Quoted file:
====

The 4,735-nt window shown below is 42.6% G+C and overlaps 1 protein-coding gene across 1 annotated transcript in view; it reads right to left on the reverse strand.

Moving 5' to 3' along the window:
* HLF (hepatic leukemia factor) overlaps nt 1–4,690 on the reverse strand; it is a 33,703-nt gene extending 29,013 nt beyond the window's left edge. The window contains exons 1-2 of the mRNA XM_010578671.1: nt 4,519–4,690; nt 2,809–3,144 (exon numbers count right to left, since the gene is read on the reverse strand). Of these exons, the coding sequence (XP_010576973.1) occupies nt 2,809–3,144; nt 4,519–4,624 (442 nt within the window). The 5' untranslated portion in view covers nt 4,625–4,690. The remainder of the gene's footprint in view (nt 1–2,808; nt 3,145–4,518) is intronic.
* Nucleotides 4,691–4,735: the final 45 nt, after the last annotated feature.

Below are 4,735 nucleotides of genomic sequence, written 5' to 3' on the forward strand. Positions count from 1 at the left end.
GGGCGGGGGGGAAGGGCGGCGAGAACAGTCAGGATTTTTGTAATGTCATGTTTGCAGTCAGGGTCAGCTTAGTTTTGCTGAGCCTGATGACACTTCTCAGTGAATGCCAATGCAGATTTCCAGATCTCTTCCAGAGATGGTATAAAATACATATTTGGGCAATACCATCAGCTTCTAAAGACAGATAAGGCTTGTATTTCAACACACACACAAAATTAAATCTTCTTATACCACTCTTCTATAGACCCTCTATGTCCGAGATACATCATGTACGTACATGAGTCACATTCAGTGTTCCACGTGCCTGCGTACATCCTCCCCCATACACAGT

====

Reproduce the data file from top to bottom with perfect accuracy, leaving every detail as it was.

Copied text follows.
The 4,735-nt window shown below is 42.6% G+C and overlaps 1 protein-coding gene across 1 annotated transcript in view; it reads right to left on the reverse strand.

Moving 5' to 3' along the window:
* HLF (hepatic leukemia factor) overlaps nt 1–4,690 on the reverse strand; it is a 33,703-nt gene extending 29,013 nt beyond the window's left edge. The window contains exons 1-2 of the mRNA XM_010578671.1: nt 4,519–4,690; nt 2,809–3,144 (exon numbers count right to left, since the gene is read on the reverse strand). Of these exons, the coding sequence (XP_010576973.1) occupies nt 2,809–3,144; nt 4,519–4,624 (442 nt within the window). The 5' untranslated portion in view covers nt 4,625–4,690. The remainder of the gene's footprint in view (nt 1–2,808; nt 3,145–4,518) is intronic.
* Nucleotides 4,691–4,735: the final 45 nt, after the last annotated feature.

Below are 4,735 nucleotides of genomic sequence, written 5' to 3' on the forward strand. Positions count from 1 at the left end.
GGGCGGGGGGGAAGGGCGGCGAGAACAGTCAGGATTTTTGTAATGTCATGTTTGCAGTCAGGGTCAGCTTAGTTTTGCTGAGCCTGATGACACTTCTCAGTGAATGCCAATGCAGATTTCCAGATCTCTTCCAGAGATGGTATAAAATACATATTTGGGCAATACCATCAGCTTCTAAAGACAGATAAGGCTTGTATTTCAACACACACACAAAATTAAATCTTCTTATACCACTCTTCTATAGACCCTCTATGTCCGAGATACATCATGTACGTACATGAGTCACATTCAGTGTTCCACGTGCCTGCGTACATCCTCCCCCATACACAGT